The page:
She had chosen him for her partner out of all the men at that lesson. He was old enough to be her father, but he looked good for his age, lean and dark-haired. He had chuckled when she said, "He's the boss on the dance floor... and nowhere else!" But he never once leered at her, like so many men that age did. He was a gentleman. Had his hands been so steady and cool when he danced with her?

Penny wonders vaguely if Dr. Houseman knows she chose him for her samba partner. He probably thinks she just picked him at random. Then she swallows and reminds herself that he's a prominent doctor, and she's a nobody, a drifter lucky to get a job as a dance instructor. He probably doesn't remember dancing with her at all.


Later, after he's done, she shuts her eyes and lies back on the rumpled pillows with a shaky sigh, no longer in any pain but sore and tired. Dr. Houseman is still in the chair beside her bed, and she can feel his eyes on her, but she's startled when he puts one hand on her forehead. Penny thinks he must be checking for fever, but then he moves his thumb, just barely stroking her hair. He's ... comforting her. A few tears leak out around her closed eyelids.

"All right," he says quietly, "you'll be all right." She listens and nods as he gives her instructions about taking care of herself and says that he'll be back tomorrow to check up on her. But all the time, she can't think about anything except that hand resting on her forehead. She knows Dr. Houseman doesn't expect any payment, or else he never would've treated her in the first place. He's done; he should get up and leave. But he isn't.

Penny's relationship with her mother had been going sour for years before she was thrown out. Even when she was a little girl, her ma had never been affectionate. Penny can't remember her ma ever touching her like this. And Penny never even knew her father. She used to wish for a pa for Christmas when she was a kid, the way other girls wished for dolls or roller skates, but Santa never brought her one. There have been some men who were sweet with her and stroked her hair like this, but Johnny is the only man who's ever touched her just to comfort her, touched her without expecting something in return - until now. As Dr. Houseman keeps stroking her hair, she wonders sleepily if this is what it feels like to have a father.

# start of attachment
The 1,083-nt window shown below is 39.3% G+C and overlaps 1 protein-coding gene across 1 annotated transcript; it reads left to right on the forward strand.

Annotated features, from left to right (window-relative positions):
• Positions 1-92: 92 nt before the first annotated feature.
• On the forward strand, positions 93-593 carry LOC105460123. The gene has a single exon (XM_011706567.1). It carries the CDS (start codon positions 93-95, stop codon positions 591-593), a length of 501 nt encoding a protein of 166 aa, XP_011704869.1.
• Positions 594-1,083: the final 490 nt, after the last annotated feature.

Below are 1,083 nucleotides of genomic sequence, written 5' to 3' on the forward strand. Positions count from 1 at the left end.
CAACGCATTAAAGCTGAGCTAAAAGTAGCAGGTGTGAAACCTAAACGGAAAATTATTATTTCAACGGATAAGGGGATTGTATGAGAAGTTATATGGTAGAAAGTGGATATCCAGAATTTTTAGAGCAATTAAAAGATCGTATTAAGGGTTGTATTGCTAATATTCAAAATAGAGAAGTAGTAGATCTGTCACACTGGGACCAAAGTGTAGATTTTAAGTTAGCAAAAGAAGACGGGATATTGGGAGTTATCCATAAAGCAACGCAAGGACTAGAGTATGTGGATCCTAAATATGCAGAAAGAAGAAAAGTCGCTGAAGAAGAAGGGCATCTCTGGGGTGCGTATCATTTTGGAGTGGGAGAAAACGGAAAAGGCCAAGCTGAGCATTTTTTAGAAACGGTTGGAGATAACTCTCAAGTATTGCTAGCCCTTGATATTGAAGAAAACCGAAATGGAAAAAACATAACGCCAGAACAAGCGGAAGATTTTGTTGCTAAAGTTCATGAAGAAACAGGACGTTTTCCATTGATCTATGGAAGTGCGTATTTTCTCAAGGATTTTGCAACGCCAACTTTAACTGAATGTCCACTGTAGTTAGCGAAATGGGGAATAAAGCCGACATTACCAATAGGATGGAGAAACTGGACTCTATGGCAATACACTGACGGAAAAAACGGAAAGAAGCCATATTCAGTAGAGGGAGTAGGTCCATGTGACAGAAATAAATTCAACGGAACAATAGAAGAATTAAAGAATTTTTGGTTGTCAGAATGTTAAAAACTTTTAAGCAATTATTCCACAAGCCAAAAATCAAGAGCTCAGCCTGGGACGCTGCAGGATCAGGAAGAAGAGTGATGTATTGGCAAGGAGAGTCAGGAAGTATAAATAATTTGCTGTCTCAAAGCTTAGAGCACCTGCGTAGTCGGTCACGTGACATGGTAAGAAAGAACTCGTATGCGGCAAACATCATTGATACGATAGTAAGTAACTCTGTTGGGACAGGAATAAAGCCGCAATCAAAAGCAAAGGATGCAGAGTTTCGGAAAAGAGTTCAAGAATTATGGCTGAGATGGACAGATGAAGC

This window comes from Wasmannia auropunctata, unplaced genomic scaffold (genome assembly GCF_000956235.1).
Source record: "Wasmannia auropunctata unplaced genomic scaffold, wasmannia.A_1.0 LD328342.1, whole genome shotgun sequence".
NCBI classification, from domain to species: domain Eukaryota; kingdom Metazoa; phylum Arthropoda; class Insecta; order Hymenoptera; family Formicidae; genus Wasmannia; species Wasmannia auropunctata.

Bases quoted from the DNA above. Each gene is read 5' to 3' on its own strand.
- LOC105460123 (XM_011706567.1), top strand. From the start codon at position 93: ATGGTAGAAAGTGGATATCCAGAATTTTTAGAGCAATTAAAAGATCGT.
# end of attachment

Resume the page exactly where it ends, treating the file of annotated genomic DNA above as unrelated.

He tells Penny to come see him if she needs anything and then turns away to write down the name of his cabin. She knows she should be grateful - he's so discreet and so kind - but she just about cries when he takes his hand off her head.

Johnny and Billy come back in after the doctor leaves, their faces full of relief, but she's too tired to listen to them. She listens to Dr. Houseman's footsteps as he leaves the cabin, until they fade away.

Penny smiles as she drifts off to sleep. She knows that he's an important doctor, and she's nobody, not even a blip on his radar. And he's almost certainly forgotten that he danced the samba with her at the beginning of the summer. But still, it was nice, getting to pretend, just for a little while, that she had a father.